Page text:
Daylight Savings – Jason Sims

When the clocks go back an hour and you get an extra hour of sleep, life is great. But, once you realise that you leave period 6 and it is cold and getting dark, you understand it is a miserable concept. Recently governments globally have been considering scrapping this practice and keeping the clocks constant throughout the year. But why did we have daylight savings to begin with? Are the benefits still there, or are there new cons?

The potential damaging effects of moving the clocks back by one hour are somewhat extreme. By having more light in the evening and having a darker afternoon, scientist identify the fact it can worsen mental health and physical well-being, it is demotivating and increases the risk of heart-attack and strokes. Not only this but when the clocks must be moved forward, there is evidence to suggest that traffic incidents then increase, and more medical errors are made. Shifting the time can disturb sleep patterns and biological rhythms, so it would appear that it is disastrous to move the clock times.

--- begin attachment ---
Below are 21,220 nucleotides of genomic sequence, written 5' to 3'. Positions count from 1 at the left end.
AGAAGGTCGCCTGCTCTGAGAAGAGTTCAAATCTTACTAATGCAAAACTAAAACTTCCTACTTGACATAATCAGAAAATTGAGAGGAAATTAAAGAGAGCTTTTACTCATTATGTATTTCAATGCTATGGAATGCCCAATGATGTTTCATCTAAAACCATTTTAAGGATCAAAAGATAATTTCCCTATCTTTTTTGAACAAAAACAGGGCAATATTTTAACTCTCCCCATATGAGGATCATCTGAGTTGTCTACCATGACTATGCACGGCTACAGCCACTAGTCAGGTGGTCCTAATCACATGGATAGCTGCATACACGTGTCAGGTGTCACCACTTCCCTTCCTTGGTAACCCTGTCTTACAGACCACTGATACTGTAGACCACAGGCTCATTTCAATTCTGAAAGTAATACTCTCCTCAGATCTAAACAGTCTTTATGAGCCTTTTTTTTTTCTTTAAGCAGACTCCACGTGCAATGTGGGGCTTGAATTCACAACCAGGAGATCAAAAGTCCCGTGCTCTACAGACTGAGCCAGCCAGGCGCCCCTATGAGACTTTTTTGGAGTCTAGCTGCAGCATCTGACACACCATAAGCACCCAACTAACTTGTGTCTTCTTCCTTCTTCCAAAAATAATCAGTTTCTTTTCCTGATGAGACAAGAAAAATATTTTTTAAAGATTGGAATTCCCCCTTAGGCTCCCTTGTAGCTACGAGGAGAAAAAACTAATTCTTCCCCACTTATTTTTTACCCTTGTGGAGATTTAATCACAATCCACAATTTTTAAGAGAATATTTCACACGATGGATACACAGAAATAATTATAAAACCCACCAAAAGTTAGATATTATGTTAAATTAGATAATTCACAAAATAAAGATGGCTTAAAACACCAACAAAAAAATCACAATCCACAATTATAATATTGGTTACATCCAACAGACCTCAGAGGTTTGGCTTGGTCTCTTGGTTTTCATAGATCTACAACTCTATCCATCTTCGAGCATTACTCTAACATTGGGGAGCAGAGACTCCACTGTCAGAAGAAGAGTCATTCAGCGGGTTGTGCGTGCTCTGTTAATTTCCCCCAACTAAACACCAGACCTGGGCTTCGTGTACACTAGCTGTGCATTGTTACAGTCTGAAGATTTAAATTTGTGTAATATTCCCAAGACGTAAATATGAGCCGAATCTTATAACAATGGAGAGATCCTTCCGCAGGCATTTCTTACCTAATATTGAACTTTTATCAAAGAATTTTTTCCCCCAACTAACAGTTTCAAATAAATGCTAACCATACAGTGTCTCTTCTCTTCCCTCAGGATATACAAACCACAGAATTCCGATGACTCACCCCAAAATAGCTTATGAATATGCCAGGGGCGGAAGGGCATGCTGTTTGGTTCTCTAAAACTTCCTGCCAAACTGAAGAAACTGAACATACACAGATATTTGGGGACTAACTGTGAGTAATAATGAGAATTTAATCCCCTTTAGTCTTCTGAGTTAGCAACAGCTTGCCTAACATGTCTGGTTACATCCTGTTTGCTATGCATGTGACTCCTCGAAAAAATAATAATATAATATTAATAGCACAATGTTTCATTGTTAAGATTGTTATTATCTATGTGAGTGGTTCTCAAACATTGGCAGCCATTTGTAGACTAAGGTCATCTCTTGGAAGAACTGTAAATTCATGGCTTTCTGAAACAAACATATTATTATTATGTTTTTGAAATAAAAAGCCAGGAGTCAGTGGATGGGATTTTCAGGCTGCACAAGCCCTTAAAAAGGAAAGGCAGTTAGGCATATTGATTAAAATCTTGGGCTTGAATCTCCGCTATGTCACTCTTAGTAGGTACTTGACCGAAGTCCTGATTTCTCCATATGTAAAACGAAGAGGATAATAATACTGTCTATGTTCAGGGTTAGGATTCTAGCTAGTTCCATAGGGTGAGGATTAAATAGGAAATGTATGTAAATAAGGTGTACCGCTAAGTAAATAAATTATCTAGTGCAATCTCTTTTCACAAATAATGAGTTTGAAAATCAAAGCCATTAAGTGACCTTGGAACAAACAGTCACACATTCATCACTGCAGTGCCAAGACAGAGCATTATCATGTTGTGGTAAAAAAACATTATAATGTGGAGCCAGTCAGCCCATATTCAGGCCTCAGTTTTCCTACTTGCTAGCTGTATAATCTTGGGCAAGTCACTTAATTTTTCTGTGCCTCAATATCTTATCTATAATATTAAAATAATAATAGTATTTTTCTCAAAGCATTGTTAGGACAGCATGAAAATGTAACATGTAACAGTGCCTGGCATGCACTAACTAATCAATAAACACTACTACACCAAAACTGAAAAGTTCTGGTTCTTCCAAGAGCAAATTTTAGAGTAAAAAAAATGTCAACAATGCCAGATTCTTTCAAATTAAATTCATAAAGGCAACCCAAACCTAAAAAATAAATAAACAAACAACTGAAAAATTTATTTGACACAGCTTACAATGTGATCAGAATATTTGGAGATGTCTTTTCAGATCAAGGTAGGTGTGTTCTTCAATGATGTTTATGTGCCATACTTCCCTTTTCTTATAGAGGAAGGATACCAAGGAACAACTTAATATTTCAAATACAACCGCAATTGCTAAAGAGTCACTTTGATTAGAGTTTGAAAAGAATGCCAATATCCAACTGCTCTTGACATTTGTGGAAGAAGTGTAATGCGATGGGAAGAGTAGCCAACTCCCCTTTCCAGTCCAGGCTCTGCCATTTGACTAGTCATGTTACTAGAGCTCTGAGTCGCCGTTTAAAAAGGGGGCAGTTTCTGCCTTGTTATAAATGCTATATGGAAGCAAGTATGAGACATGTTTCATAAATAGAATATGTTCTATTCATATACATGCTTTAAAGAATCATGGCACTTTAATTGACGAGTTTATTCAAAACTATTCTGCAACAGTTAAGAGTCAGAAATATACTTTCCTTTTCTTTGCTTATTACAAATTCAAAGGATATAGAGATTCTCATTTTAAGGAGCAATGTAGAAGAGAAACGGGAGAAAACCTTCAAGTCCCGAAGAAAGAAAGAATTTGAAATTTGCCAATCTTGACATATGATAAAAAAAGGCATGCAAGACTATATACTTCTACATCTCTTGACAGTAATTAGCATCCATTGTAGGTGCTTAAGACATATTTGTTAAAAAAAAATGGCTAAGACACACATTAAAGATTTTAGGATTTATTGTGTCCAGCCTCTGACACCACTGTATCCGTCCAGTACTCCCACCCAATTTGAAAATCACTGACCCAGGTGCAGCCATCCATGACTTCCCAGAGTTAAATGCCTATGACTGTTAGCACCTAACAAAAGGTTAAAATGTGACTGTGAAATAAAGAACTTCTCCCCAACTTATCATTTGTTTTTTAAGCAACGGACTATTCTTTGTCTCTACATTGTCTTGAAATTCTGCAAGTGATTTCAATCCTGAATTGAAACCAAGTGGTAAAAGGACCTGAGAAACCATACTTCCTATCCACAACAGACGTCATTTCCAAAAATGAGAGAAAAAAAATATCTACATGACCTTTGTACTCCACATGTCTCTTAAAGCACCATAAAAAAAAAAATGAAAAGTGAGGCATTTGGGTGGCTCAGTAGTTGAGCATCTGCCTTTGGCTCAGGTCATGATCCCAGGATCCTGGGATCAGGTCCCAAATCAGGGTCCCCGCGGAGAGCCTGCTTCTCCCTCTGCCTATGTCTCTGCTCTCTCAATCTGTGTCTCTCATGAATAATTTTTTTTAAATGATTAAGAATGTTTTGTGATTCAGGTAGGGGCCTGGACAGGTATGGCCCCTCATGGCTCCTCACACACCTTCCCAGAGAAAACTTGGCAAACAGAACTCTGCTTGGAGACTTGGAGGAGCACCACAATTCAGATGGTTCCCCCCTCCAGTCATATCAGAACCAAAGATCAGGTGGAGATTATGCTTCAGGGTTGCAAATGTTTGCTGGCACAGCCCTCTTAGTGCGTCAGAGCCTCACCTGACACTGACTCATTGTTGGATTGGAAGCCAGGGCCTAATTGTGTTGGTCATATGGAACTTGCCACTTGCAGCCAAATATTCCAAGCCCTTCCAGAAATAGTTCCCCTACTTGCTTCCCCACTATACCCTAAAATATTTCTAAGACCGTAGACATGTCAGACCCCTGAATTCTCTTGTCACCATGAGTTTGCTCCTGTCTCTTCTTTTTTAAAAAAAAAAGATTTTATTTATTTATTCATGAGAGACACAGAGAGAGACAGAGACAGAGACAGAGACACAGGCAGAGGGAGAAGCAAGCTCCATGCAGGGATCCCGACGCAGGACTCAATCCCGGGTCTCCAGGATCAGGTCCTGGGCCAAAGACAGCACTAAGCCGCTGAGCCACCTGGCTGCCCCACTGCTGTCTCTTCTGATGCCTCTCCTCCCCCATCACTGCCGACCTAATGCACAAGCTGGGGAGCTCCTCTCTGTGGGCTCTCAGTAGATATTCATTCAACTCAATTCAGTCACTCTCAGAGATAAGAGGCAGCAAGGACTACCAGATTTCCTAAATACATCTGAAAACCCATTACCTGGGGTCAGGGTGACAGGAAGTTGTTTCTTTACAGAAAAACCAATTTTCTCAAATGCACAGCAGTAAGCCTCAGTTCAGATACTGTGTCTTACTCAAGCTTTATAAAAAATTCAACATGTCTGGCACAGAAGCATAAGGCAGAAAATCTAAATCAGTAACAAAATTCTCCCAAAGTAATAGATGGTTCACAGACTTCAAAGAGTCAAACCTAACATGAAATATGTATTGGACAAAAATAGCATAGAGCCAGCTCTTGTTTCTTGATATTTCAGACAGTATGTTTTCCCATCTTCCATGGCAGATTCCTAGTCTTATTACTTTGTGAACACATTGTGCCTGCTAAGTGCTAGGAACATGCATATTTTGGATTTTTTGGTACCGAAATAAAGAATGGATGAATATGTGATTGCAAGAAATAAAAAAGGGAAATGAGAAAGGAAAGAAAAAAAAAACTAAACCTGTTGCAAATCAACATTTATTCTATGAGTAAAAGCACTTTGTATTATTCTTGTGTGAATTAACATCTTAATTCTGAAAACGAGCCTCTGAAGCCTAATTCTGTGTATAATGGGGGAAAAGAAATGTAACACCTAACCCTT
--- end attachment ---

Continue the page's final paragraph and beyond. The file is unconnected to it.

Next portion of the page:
Now, that was quite an extreme take on the consequences, but on the whole, we can appreciate how it is just sad seeing the light go by 4:00pm in the winter. In the past, daylight savings were beneficial as a method of reducing energy consumption and save costs. When the UK had a shortage of fuel this was particularly beneficial. This was because you got more out of the sunlight during the morning. However, with the rise of technology and artificial light, the reduction in energy consumption is negligible as people have dramatically increased their energy consumption with technology. This could suggest that it no longer serves the same purpose and so it should be scrapped. 

Conversely, studies have shown that having the daylight savings and increasing the light in the morning reduces traffic accidents by 13% and reduces robberies by 7%. It is particularly beneficial to the safety of school children in the morning, who may lack awareness. Having the lighter mornings enables drivers to see them and so it reduces collision. 

Despite this, the European Transport Committee voted for the removal of daylight savings at the start of 2020, meaning that changing the time will cease. While this hasn’t yet passed through European parliament, if it does the changes will be made from 2021. While I feel It has its advantages, on the whole changing the time has lost its main purpose, which was to provide light and reduce energy consumption (by burning less candles). My personal preference on this would be to not change the time, so that I can enjoy my afternoon outside without it being dark and miserable, but this could mean a darker morning. 

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